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Albert Einstein, the genius behind the theory of relativity, which provided a new framework for all of physics and proposed new concepts of space and time, has recently been making headlines again. However, this time it is not for a new scientific breakthrough, but because of two handwritten notes the scientist gave a bellboy 95 years ago.
The story goes something like this. In October 1922, Einstein was invited to Japan to deliver a series of lectures. As the scientist was making his way from Europe to Tokyo, he received a telegram notifying him that he had been awarded the prestigious Nobel Prize in Physics. Though pleased at the news, the Nobel laureate decided to continue with his Japanese trip instead of heading to Stockholm to accept the honor.
While in Tokyo, he penned two notes in German. The first, dubbed the “theory of happiness,” written on the Imperial Hotel stationary where he was staying, said, “A quiet and humble life will bring more happiness than the pursuit of success and the constant restlessness that comes with it.”
The second note, scribbled on a piece of plain paper, said, “Where there’s a will, there’s a way.”
The narrative on why the scientist wrote the two notes varies. Some believe they were to express Einstein’s delight at the reception he received from the people of Japan who flocked to attend the laureate’s lectures. Others think they were specially written for a bellboy who came to deliver a message, either because the scientist did not have loose change to tip him, or because the messenger refused to accept a monetary compensation. Regardless of the reason, Einstein purportedly told the courier, “Maybe if you are lucky, those notes will become much more valuable than just a regular tip.” He was right!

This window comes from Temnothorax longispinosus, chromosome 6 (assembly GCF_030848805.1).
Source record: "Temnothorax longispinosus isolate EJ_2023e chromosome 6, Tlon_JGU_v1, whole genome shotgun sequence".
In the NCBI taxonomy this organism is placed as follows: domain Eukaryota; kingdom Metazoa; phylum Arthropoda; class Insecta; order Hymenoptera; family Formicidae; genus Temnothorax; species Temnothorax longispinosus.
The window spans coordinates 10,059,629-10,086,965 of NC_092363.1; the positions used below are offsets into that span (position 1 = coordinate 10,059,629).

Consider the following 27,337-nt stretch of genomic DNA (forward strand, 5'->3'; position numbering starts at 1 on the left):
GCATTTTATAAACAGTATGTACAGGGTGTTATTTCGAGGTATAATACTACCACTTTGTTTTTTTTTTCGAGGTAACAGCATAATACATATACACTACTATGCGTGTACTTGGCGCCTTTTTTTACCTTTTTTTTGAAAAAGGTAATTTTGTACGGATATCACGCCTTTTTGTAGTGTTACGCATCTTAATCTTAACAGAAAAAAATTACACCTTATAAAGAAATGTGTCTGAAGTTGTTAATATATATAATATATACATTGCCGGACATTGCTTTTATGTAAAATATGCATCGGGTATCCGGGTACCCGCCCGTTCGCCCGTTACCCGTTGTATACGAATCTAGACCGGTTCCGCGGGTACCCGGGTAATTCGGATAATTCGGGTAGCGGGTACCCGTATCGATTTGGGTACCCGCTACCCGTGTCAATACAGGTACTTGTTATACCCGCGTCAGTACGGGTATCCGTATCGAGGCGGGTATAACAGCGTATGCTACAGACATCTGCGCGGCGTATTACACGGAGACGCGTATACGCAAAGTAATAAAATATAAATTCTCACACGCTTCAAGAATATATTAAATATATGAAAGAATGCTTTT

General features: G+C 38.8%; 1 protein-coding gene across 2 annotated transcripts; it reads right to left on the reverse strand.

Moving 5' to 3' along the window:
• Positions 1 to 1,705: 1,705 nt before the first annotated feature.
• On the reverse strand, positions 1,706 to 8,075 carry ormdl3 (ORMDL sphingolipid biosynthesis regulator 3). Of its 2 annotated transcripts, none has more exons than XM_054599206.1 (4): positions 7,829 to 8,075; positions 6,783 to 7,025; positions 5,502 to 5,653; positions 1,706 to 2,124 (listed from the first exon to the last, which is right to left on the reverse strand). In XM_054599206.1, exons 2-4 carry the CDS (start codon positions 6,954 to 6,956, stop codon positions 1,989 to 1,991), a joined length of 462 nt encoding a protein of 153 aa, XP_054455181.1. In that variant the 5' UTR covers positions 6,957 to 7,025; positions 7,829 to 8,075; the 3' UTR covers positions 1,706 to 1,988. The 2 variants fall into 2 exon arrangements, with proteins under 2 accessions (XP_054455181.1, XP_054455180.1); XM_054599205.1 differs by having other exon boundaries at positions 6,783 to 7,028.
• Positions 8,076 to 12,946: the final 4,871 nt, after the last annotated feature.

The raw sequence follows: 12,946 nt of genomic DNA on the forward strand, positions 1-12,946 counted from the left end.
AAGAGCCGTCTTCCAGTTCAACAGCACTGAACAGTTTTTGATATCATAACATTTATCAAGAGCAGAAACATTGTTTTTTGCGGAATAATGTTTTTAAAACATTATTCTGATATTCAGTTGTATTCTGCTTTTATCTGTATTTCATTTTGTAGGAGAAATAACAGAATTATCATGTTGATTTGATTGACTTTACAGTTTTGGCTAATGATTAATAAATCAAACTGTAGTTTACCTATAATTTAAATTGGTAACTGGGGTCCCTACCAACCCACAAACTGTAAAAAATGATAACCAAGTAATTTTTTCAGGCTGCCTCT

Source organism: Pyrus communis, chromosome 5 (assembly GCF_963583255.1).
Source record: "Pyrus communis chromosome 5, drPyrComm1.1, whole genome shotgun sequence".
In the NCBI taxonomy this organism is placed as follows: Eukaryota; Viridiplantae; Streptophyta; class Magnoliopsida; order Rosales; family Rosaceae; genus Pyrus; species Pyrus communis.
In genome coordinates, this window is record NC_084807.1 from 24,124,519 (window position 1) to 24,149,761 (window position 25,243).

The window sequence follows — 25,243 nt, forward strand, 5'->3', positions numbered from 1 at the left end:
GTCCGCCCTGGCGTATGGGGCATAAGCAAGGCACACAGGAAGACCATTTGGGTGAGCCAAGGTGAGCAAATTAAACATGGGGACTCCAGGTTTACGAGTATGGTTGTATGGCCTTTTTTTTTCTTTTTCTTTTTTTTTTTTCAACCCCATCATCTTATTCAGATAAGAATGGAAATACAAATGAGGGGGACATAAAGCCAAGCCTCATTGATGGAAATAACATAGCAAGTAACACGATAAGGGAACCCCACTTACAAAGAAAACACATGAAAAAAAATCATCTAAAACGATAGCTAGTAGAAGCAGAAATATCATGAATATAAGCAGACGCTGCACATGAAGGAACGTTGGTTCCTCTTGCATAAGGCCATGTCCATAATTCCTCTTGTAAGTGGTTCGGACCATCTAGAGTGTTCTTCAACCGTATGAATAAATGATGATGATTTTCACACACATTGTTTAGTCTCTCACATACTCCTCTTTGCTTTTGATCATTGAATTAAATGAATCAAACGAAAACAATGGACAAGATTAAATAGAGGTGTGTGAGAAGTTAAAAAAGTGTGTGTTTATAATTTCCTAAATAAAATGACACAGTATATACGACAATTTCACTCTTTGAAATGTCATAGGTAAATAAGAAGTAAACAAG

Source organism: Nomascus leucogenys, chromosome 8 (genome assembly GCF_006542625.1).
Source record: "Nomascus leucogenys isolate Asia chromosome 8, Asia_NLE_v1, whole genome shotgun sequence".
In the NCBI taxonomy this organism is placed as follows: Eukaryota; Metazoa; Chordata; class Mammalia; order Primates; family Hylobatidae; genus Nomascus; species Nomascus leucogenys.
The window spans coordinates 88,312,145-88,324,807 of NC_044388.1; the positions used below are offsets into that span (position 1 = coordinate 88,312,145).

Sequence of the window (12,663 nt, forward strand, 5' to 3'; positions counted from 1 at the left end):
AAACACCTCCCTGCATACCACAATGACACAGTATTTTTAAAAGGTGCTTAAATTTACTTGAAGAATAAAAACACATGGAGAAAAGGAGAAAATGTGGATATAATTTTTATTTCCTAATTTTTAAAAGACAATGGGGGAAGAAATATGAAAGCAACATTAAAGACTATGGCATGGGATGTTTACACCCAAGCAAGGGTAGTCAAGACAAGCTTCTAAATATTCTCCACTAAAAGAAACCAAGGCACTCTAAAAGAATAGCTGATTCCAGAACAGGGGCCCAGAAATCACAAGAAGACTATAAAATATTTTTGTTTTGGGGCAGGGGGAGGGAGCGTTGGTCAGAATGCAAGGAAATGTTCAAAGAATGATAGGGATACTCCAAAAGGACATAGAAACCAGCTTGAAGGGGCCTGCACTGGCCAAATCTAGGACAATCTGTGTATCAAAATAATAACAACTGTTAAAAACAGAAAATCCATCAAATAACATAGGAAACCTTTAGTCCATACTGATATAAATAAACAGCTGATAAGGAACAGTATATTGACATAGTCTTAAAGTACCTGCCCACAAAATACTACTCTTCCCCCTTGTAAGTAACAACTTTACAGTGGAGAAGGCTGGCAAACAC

Earlier this year, the bellboy’s nephew decided to finally part with the letters and handed them to Jerusalem-based Winner’s Auctions and Exhibitions. The “theory of happiness” was put up for auction on October 24, 2017, with a starting bid of $2,000. The auctioneers estimated that it would sell for a maximum of $8,000. Instead, it brought the owner an astounding $1.56 million from a European buyer who wishes to remain anonymous. Auction representative Meni Chadad later said, "It was a record for an auction of a document in Israel, and it was just wow, wow, wow. I think the value can be explained by the fact that the story behind the tip is so uplifting and inspiring, and because Einstein continues to be a global rock star long after his death." The second autographed note, which opened at $1,000, and expected to fetch a maximum of $6,000, auctioned for $240,000!
Though now regarded as one of the most brilliant scientists of our times, Einstein’s early years were not very promising. The young boy, who was unable to speak coherently until the age of nine, was a poor student leading his teachers to believe he had a mental disability. Things did not get better in high school when he was expelled because his teachers thought his uncaring attitude was affecting other students. Upon graduating from the University of Zurich at the age of 21, Einstein was unable to obtain the customary university internship, due to lack of support from his professors, who were upset at his propensity to miss lectures and study on his own.
A clerical job at a patent office in Bern, Switzerland gave the scientist time pursue his passion and curiosity for scientific theories. In 1919, Einstein submitted four papers, the most famous of which outlined the formula for converting matter to energy – E=mc2. This simple calculation, used in everything from nuclear weapons to mobile phone signals, altered the foundation of modern Physics and finally brought the wild-haired scientist the recognition he deserved.
Resources: wikipedia.org, winners-auction.com